When Jesus predicted His death to the disciples (Matt. 16:21), it surprised them. The Messiah wasn’t supposed to die — especially at the hands of the pagan Roman empire. In another sense, however, it wasn’t all that surprising. Prophets like Jesus, Jeremiah, or John the Baptist often met with less than happy endings. In this case, it’s equally surprising that He pushed on toward Jerusalem. But such was the cost of discipleship.
Jesus understood well that His messianic work of establishing God’s kingdom entailed more than preaching and eating with unclean sinners. It included suffering and death, and, of course, vindication through resurrection. Upon these final acts, the whole battle hinged. If the creator God, the God of Abraham, Isaac, and Jacob, would have the effects of His kingdom bear on earth as they do in heaven, then His Messiah would have to shoulder the battle that would eventually end all battles.
Jesus therefore easily makes the connection from His suffering to ours, not because ours redeems anyone — as Monday’s daily study will note — but because He was fulfilling God’s plans through the cross, which began in the garden; therefore, we too must go His way. That is, if we want to belong to the new covenant community in this time when the Evil One continues to wage war, then we also must say no to our selfish desires, pick up our crosses, and follow Him.
This call so captured a young Lutheran pastor during the rise of the Nazi regime that he wrote in 1937 what is now the Christian classic The Cost of Discipleship. And Dietrich Bonhoeffer, like so many with a prophetic voice before and after him, paid the ultimate price for refusing to consider his Christianity, his following of Christ, as nothing less (but certainly more) than active protest against injustices — an undeniable facet of bringing God’s will to bear on earth. Jesus knew such sacrifice all too well (and His disciples would also learn this soon). He didn’t doubt for a second that the likes of Caiaphas, Herod, Pilate, and Caesar would cut Him down the first chance they got. His message challenged their little kingdoms by undermining their pathetic attempts to grasp for the kind of power that sets itself up against the throne of God.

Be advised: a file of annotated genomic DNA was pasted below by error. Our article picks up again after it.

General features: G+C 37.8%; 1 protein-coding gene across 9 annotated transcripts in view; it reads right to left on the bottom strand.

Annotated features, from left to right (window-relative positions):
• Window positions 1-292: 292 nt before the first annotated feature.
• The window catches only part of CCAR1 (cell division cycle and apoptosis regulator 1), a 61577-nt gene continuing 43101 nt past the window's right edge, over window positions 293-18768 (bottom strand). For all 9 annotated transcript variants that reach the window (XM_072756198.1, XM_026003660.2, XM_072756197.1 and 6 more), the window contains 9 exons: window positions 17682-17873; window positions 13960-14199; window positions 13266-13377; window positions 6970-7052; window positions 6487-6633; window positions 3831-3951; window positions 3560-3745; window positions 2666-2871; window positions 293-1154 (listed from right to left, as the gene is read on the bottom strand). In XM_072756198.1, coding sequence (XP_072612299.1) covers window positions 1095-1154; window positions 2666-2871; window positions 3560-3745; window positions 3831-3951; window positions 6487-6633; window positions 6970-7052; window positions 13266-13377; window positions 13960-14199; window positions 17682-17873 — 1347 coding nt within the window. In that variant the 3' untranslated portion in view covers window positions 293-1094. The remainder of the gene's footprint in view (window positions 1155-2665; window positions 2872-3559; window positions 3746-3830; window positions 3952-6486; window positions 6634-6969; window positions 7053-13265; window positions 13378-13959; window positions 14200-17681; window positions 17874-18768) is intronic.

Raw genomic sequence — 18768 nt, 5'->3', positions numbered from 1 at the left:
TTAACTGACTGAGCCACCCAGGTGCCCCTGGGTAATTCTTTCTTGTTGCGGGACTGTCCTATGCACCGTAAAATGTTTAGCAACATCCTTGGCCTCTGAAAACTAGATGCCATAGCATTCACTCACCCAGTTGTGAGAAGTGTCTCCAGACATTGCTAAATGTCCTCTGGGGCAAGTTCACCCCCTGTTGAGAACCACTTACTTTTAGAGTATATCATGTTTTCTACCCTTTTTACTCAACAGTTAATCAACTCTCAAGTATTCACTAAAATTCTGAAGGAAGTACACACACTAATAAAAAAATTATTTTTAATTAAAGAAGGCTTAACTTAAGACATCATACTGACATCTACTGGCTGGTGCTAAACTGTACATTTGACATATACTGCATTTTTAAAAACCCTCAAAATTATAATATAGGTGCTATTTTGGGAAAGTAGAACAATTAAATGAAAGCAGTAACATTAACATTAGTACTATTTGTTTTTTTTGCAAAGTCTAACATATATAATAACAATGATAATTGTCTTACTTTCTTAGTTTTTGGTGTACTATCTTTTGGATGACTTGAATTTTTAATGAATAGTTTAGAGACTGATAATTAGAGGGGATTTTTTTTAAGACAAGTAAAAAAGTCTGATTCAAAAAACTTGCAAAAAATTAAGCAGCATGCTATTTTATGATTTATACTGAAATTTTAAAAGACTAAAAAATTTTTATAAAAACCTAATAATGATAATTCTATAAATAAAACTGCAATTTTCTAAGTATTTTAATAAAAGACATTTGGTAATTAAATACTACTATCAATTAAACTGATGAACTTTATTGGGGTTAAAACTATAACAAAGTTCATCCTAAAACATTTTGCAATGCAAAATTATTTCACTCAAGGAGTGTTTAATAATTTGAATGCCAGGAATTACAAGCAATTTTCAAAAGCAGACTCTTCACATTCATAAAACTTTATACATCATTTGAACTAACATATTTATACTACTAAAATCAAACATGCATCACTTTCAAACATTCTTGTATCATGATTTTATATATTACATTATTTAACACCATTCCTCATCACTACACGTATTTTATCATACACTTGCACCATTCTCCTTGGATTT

Hitler’s Germany posed a threat to the world and a challenge to the Christian church. History sadly records how badly the established church in Germany did in facing that challenge. After the Reformation, Bonhoeffer argued, the church again cheapened the preaching of the forgiveness of sins, and this has seriously weakened her witness: “The price we are having to pay today in the shape of the collapse of the organized church is only the inevitable consequence of our policy of making grace available to all at too low a cost. We gave away the Word and sacraments wholesale, we baptized, confirmed, and absolved a whole nation without condition. Our humanitarian sentiment made us give that which was holy to the scornful and unbelieving…. But the call to follow Jesus in the narrow way was hardly ever heard.” Thus the collective consciousness of the country went on with business as usual, baking their bread, selling their goods, with a prison camp like Flossenbürg just a few miles outside of town.
It was in the Flossenbürg concentration camp, incidentally, that Bonhoeffer met his untimely death in April 1945, just as the American forces were approaching. The account is too gruesome to describe here. Suffice to say it was slow and painful. Thus Bonhoeffer understood well the difference between what he called costly grace and cheap grace: “Cheap grace is the preaching of forgiveness without requiring repentance, baptism without church discipline. Communion without confession. Cheap grace is grace without discipleship, grace without the cross, grace without Jesus Christ.” Or, to put it even more clearly, it is to hear the Gospel preached as follows: “Of course you have sinned, but now everything is forgiven, so you can stay as you are and enjoy the consolations of forgiveness.” If the Gospel made no such demands for discipleship, then Bonhoeffer could and should have happily joined the ranks of the organized church in Germany. And we too can happily join the church in America at those precise points where it baptizes the injustices of its culture (like abortion, for instance).
Nazi Germany, however, is an easy target. Wading through the subtleties of idolatry and calling them out in America is another matter. Where do we begin? How do we avoid both extremes of baptizing anti-Christian culture or withdrawing to the point of quiet inaction? The cost of discipleship in these United States doesn’t seem all that costly. Or have we missed what it means to be a disciple? Consider again Jesus’ warning to us: “Whoever would save his life will lose it, but whoever loses his life for my sake will find it” (Matt. 16:25). What good will it do for us to accumulate bigger, better, and more things and yet lose our lives?